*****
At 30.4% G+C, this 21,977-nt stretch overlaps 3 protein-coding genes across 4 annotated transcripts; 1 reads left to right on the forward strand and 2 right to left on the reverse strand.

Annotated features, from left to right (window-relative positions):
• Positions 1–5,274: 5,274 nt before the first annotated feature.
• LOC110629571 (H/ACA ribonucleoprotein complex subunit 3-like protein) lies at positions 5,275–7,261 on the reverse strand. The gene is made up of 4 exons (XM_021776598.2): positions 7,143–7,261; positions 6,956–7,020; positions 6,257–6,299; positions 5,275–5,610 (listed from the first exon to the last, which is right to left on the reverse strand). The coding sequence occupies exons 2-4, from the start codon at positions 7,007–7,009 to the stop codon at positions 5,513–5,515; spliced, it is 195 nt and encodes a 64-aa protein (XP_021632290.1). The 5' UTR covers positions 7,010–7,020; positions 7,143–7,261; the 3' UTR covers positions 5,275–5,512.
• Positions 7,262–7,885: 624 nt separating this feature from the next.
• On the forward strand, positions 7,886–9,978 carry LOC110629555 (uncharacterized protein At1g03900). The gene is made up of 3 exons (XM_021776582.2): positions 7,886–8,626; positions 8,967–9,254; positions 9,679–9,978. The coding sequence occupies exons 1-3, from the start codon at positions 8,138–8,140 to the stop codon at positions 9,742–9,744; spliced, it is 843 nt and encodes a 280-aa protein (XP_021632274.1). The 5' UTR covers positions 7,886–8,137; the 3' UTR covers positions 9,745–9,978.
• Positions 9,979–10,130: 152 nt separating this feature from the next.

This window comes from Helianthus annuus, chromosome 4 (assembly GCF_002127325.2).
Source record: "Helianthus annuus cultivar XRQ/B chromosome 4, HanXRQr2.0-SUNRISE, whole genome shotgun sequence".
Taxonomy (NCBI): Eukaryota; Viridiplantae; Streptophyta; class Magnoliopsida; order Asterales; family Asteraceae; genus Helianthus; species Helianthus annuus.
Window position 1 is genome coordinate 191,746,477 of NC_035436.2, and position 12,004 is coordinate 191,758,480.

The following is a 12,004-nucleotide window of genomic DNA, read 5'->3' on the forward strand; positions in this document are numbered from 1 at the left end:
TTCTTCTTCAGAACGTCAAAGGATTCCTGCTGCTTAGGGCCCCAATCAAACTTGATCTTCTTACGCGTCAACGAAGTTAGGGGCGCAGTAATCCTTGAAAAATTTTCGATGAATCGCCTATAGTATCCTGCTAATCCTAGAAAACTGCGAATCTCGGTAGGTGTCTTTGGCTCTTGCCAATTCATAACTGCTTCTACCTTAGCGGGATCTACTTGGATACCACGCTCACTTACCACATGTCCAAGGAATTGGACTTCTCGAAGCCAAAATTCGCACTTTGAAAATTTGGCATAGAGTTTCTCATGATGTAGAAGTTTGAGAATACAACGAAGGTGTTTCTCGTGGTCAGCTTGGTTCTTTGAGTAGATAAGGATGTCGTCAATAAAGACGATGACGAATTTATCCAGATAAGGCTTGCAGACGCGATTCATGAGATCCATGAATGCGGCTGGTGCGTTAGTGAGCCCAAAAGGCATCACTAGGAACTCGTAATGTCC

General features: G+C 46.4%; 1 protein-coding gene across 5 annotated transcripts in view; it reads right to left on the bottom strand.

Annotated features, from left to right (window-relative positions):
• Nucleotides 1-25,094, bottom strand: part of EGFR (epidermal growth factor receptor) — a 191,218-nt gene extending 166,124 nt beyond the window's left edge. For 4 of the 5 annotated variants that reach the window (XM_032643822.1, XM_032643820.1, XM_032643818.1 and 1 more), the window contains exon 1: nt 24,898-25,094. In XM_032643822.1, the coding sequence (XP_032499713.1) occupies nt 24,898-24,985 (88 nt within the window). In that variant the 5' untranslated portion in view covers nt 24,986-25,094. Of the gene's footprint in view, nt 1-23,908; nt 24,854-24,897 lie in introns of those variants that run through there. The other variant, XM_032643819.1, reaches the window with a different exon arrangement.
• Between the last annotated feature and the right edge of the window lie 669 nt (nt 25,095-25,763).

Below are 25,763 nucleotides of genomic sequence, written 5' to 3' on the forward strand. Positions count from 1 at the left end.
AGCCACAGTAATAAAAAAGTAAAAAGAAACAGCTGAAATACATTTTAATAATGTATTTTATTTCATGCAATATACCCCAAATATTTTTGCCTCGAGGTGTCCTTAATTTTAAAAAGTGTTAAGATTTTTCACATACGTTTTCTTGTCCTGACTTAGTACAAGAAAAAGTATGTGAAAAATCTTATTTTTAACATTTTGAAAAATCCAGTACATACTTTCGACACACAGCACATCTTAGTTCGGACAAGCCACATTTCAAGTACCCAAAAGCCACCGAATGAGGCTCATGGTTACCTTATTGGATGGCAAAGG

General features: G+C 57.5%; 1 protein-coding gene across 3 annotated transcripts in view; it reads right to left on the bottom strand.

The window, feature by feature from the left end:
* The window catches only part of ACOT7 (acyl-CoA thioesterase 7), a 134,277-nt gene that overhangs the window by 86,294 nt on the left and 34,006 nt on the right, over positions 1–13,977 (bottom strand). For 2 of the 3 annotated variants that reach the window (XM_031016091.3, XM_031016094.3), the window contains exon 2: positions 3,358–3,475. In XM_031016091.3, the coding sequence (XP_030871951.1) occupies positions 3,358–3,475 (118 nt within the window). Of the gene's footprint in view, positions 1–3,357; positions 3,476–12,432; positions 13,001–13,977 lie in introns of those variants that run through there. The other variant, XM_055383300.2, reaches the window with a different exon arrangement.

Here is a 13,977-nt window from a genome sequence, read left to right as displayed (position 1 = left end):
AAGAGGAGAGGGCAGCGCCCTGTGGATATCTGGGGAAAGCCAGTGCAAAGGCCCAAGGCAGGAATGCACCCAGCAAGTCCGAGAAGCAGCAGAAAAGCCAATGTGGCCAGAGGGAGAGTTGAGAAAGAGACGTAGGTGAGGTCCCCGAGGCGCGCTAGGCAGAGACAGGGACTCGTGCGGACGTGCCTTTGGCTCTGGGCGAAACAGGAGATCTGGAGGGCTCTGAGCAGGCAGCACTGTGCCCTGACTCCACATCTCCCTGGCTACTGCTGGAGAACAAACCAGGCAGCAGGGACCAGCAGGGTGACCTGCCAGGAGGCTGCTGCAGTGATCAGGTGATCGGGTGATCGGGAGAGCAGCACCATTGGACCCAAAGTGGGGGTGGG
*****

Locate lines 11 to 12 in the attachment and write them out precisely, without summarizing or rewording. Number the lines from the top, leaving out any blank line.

Window position 1 is genome coordinate 191,746,477 of NC_035436.2, and position 12,004 is coordinate 191,758,480.

The following is a 12,004-nucleotide window of genomic DNA, read 5'->3' on the forward strand; positions in this document are numbered from 1 at the left end: